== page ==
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June Jobs Report Eases Fed FearsAired July 7, 2000 - 1:01 p.m. ET
THIS IS A RUSH TRANSCRIPT. THIS COPY MAY NOT BE IN ITS FINAL FORM AND MAY BE UPDATED.
LOU WATERS, CNN ANCHOR: Main Street is happy. Wall Street is happy. But what does Alan Greenspan think? Newly released figures show unemployment fell a tenth of a point last month to an even four percent. At the same time, the increase in jobs was slight enough to suggest that economic growth may be under control. But does that mean that Greenspan and the Federal Reserve are through raising interest rates?
CNN's Bob Beard looks into that question.
BOB BEARD, CNN CORRESPONDENT (voice-over): The booming U.S. economy added just 11,000 new jobs in June. The smallest overall gain since a blizzard shutdown much of East Coast in January 1996. Still there's a bug in the numbers. June's apparent weakness in hiring was mainly because 190,000 temporary census counters finished their jobs and were laid off by the government. Private employment blossomed in June by over 200,000 jobs with hiring gains in business services, recreation and retail.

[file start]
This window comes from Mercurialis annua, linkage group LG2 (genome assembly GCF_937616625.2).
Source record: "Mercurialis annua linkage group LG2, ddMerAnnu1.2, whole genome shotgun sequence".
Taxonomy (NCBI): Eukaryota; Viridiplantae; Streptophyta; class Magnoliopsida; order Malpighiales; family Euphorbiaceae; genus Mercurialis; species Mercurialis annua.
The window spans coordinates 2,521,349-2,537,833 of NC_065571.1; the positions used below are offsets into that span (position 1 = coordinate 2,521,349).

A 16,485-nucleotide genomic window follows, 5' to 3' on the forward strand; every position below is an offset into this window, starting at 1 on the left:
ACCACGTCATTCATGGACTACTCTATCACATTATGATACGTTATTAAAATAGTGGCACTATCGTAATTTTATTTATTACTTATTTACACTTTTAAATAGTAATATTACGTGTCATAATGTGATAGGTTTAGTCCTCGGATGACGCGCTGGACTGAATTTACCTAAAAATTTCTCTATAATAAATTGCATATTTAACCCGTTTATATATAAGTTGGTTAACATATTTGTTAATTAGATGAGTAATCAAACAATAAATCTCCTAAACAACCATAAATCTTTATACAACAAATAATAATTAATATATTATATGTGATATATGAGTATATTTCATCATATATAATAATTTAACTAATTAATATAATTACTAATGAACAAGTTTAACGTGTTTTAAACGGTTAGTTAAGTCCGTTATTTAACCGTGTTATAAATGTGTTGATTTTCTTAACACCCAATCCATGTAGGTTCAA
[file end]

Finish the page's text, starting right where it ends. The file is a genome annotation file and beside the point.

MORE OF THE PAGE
ALEXIS HERMAN, LABOR SECRETARY: I think it tells us that this economy continues to perform at a very solid and steady pace. And I think it further indicates that this economy probably did take a breather last month.
BEARD: But some economists point out four percent unemployment may be too low for the comfort of Alan Greenspan and the inflation- wary Federal Reserve. The central bank has raised interest rates six times in a year, and has signaled it may do it again in late August.
JOSEPH LAVORGNA, DEUTSCHE BANK: The economy is still very strong, you've hit maybe a little bit of a soft patch in the second quarter. But as we go forward, growth is likely to remain strong. So it's very good news for Main Street. However, for the Fed, I still think they're going to be worried, the rate at 4.0 is still problematic.
BEARD: U.S. workers also enjoyed a little extra in their June paychecks, average hourly earnings, a key gauge of inflation, gained a nickel to $13.71 an hour.
(on camera): Despite those gains, economists note wage inflation remains pretty tame. Wages up just 3 1/2 percent from a year ago. Bob Beard, CNN Financial News, Washington.
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